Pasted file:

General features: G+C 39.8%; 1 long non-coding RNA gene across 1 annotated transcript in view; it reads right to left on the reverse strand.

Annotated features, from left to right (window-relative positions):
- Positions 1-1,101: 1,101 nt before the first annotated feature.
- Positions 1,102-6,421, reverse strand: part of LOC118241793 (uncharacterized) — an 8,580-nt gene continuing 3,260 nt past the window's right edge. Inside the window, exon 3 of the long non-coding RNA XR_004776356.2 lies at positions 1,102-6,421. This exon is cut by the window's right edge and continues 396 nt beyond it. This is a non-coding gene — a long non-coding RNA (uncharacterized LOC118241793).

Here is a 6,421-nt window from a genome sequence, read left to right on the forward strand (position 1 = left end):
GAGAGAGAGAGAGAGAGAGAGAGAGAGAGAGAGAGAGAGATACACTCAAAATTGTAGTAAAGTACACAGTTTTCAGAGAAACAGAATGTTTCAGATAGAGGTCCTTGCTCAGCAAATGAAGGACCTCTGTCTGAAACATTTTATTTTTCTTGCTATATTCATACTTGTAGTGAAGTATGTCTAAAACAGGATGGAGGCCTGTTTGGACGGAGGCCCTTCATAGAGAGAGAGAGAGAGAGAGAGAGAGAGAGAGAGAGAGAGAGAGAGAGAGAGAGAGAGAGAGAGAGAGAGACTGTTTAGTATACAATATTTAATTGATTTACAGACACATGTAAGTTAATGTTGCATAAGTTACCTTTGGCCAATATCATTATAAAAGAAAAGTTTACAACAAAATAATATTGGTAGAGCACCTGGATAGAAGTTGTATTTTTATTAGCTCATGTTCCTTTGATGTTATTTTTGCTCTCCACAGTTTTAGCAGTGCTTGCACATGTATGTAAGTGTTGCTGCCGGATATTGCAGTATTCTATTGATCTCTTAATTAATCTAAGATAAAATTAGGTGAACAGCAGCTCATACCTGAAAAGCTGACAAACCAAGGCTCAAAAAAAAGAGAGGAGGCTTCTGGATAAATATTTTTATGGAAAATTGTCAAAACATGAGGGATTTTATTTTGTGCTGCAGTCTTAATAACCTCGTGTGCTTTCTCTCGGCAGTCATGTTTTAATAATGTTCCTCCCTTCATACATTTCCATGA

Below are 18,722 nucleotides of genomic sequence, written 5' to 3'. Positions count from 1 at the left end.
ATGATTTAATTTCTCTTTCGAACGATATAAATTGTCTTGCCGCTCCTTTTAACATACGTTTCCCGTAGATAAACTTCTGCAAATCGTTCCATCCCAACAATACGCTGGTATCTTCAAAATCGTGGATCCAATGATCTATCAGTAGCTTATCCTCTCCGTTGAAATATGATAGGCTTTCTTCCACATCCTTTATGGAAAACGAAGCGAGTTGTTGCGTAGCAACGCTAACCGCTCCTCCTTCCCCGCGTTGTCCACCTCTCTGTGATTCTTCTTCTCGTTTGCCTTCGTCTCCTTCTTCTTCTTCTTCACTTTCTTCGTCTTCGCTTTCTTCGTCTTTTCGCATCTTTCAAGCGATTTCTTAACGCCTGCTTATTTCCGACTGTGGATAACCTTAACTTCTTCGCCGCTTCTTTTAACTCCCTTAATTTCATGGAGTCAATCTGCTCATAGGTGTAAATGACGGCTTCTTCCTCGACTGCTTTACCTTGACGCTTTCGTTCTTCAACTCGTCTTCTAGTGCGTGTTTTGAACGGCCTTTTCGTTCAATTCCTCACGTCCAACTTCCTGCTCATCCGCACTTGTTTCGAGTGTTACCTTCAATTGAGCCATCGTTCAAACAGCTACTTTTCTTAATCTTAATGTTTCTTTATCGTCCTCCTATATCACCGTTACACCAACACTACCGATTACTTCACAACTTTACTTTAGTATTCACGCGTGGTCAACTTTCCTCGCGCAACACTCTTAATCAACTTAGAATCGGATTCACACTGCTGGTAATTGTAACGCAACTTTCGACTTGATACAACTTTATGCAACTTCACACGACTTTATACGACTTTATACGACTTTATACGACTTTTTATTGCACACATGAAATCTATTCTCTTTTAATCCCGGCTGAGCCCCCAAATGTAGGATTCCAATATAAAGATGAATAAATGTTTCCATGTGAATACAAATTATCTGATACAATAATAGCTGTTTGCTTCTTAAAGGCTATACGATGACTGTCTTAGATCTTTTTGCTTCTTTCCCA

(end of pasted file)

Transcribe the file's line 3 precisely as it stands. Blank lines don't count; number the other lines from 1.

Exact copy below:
- Positions 1-1,101: 1,101 nt before the first annotated feature.